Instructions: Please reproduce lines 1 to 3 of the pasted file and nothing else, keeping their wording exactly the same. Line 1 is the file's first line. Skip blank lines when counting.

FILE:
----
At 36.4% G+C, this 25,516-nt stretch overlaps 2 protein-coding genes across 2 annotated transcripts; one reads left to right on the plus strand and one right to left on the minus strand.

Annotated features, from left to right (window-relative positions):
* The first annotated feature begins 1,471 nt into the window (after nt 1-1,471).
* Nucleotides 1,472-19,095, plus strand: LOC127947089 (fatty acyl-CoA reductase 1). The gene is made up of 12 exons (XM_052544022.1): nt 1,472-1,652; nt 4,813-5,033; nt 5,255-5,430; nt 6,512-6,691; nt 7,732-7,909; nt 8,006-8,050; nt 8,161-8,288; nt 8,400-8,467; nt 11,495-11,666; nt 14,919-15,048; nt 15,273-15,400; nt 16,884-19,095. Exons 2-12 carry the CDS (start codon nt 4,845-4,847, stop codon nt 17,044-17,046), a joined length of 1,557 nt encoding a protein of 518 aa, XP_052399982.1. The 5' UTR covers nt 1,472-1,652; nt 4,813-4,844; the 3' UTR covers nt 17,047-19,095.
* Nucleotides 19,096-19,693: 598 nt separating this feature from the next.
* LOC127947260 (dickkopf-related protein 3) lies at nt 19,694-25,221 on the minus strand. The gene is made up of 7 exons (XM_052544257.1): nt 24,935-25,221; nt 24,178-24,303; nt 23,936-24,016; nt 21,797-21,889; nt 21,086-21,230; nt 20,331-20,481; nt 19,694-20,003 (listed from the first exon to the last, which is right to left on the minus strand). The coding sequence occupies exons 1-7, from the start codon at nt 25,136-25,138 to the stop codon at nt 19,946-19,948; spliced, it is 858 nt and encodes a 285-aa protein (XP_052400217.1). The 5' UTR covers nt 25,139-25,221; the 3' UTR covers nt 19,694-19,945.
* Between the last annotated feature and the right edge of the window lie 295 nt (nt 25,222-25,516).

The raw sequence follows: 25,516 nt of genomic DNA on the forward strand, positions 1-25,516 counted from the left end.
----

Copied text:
At 36.4% G+C, this 25,516-nt stretch overlaps 2 protein-coding genes across 2 annotated transcripts; one reads left to right on the plus strand and one right to left on the minus strand.

Annotated features, from left to right (window-relative positions):
* The first annotated feature begins 1,471 nt into the window (after nt 1-1,471).